An example might be the massive amounts spent on libraries and buses used by few in Baton Rouge. Mostly unrelated is the program management contract let for the MovEBR road improvement program, which has some 16 firms included and spends the better part of a million dollars on contracts for consulting, marketing and PR firms (who are politically connected to Broome) as part of an outlay for the building of roads. There is a well-justified sense that the Baton Rouge budget is a bit like a big-box retail store in the aftermath of a hurricane, and the usual suspects have broken through the front door to loot the place.

The Baton Rouge Business Report’s J.R. Ball let loose on the city-parish in his latest column…


Is this a joke?

A parish just recovering from the mother of all floods in 2016 is stretched too thin to dig up what amounts to 0.2% of its ever-escalating annual budget? A city still drying out from the swamping of an early June super soaker is too cash-poor to pay for the very drainage and flood control projects Mayor Sharon Weston Broome claims is a big-time priority for her administration?

No, I’m not making this up, begging this question: Who picked the wrong week to give up sniffing glue?

Even going all-in with the full $65 million match amounts to 2.5% of what Broome and the Metro Council will spend this year on stuff like salaries, retirement benefits and a communications department that appears to spend much of its working moments spamming out “look what I’m doing” emails for council members.

If $2 million a year is the number, I’ll take the over on what we’re spending on consultants and studies.

Maybe we can get the money from those fancy parking meters coming to downtown … if any ever actually get installed.

Until then, if we are that broke, then why in the name of “fiscal sanity” are we paying HNTB for … wait for it … a study that ostensibly will tell us how to improve flood-reducing drainage?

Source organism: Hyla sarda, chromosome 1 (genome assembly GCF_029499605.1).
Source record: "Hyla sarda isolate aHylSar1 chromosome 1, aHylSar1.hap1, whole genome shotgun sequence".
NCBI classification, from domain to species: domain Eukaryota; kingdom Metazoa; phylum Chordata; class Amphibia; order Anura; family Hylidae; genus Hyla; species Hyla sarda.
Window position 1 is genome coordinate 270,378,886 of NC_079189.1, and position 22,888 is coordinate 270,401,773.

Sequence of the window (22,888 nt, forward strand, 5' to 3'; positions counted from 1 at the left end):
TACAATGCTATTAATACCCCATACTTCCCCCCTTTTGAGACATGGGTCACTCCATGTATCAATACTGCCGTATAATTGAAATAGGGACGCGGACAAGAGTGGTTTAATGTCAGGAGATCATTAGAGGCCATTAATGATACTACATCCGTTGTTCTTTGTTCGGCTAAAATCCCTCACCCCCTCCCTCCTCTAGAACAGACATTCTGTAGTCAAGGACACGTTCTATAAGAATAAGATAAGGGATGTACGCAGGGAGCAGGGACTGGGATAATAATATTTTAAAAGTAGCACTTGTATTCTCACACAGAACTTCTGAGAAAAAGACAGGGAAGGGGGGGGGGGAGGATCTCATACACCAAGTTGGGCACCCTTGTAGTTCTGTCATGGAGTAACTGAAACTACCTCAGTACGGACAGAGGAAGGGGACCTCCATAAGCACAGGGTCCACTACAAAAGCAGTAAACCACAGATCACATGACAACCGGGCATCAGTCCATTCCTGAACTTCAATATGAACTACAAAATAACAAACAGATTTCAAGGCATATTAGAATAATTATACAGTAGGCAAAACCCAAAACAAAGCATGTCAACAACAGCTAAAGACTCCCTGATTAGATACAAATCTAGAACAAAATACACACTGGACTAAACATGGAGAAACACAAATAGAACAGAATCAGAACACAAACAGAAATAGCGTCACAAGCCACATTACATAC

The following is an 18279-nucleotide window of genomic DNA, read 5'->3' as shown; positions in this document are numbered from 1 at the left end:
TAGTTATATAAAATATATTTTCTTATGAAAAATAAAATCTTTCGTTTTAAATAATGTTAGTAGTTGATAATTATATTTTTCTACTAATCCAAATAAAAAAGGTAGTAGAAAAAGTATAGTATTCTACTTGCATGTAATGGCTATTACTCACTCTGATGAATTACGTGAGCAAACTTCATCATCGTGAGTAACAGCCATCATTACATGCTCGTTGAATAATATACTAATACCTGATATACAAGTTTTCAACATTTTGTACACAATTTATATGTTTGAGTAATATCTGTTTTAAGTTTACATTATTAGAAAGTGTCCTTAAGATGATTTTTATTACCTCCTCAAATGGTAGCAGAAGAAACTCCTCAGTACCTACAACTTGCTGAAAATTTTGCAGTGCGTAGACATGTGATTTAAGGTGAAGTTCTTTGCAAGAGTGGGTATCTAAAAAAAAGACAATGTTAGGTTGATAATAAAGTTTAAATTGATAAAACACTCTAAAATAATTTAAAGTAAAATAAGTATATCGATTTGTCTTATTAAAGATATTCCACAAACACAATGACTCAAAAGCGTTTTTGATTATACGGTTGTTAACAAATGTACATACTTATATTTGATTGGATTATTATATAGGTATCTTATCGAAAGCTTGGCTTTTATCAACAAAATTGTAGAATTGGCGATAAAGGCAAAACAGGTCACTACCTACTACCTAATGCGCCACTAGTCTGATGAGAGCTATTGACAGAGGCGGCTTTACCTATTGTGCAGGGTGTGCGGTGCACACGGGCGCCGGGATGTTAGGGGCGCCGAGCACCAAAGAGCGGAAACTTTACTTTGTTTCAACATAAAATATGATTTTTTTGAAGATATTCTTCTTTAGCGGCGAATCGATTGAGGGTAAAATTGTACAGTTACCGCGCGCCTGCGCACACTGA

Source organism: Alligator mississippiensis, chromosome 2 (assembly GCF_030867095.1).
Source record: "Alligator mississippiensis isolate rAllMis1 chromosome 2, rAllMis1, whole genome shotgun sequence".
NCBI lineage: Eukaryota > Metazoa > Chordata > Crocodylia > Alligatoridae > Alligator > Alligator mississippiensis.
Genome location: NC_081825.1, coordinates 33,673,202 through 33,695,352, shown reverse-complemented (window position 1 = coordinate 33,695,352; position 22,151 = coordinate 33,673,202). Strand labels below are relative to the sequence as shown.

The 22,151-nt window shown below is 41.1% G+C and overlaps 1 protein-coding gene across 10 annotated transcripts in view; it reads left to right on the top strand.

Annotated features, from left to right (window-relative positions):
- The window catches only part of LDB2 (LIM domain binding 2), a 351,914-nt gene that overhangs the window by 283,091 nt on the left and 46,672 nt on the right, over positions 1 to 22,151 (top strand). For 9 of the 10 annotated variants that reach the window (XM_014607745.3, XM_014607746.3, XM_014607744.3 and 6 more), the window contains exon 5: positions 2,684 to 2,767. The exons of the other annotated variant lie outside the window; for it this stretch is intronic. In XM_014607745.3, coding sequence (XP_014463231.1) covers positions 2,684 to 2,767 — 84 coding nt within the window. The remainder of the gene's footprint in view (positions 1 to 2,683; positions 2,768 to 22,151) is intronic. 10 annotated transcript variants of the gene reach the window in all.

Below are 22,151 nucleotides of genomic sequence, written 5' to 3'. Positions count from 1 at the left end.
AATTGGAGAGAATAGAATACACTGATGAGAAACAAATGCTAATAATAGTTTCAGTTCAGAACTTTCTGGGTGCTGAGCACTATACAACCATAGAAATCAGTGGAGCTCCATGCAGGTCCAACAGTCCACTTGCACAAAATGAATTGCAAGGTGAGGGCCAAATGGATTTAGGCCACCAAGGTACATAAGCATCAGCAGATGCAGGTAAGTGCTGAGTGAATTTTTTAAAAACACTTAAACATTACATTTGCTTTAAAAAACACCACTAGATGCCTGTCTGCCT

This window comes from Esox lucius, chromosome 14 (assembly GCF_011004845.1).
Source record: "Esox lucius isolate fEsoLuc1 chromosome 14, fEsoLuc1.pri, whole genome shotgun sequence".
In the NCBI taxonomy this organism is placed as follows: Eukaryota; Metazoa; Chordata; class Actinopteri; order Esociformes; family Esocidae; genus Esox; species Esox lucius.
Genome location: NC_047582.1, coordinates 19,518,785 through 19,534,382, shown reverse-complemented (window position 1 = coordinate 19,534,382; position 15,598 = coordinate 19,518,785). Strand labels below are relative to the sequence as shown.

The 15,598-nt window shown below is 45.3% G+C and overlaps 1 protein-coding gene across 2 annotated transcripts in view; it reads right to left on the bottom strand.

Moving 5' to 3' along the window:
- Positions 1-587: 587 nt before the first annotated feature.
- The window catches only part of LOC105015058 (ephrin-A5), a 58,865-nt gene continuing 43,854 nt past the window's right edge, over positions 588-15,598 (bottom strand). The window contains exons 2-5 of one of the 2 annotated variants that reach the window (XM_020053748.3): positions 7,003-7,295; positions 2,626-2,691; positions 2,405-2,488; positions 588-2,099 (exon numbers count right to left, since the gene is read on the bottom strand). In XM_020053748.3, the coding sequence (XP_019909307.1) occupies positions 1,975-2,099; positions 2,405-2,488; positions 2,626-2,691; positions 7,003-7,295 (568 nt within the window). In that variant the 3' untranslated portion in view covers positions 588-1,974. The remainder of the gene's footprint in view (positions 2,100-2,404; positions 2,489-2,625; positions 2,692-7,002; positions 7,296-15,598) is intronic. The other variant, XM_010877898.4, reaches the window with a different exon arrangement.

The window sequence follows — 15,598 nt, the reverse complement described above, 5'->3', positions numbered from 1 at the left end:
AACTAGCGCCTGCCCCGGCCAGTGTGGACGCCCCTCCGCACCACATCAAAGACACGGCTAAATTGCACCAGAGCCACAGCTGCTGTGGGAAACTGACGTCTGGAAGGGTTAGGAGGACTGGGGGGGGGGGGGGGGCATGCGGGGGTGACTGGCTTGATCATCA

So destitute is Baton Rouge that city officials—once it became known the money U.S. Rep. Garret Graves worked so hard to secure is in jeopardy—initially went with transferring blame to the state, claiming taxpayers across this banana republic should foot the bill.

Honestly, why should taxpayers in New Orleans, Lafayette, Lake Charles, Alexandria, Shreveport and elsewhere have to dish out a financial assist? Sure, pop Ascension and Livingston parishes for some jack as both stand to benefit, but these are East Baton Rouge drainage canal projects and responsible government demands East Baton Rouge pay for it.

With no immediate bailout from the state, huddled masses of city-parish officials—and God knows how many members of the good ol’ boy network—are now ciphering ways to finagle dollars attached to a separate federal bounty, hoping it will magically unlock this new chest of federal treasure.

Ball’s column then trailed off into clownland attempting to disparage the St. George incorporation movement as related to the flood control funding issue, but his basic premise is sound – namely, that finding that $2 million out of a billion-dollar budget should not be difficult.

The reason it “can’t” be done is nobody in the Broome administration has the stones to claw that $2 million out of bloated budget items which serve special interests the mayor-president is in bed with. Not when she’s up for re-election in 2020 and nobody is particularly impressed with her performance to date.

But here’s the unfortunate reality for Broome – life doesn’t give a damn about your petty little political deals. Flood control and drainage don’t have R and D behind their names. If you want a job like mayor-president, you’d better be willing and able to address issues of basic infrastructure, or else you’re going to watch street flooding and cars floating down boulevards every time there’s a major thunderstorm.

In a sane world there would have been firings up and down Broome’s staff over the fact none of the federal dollars had been drawn down by the time that rainstorm hit two weeks ago. But we don’t live in such a world.

Not in Sharon Weston Broome’s Baton Rouge. She’s proven that beyond a doubt.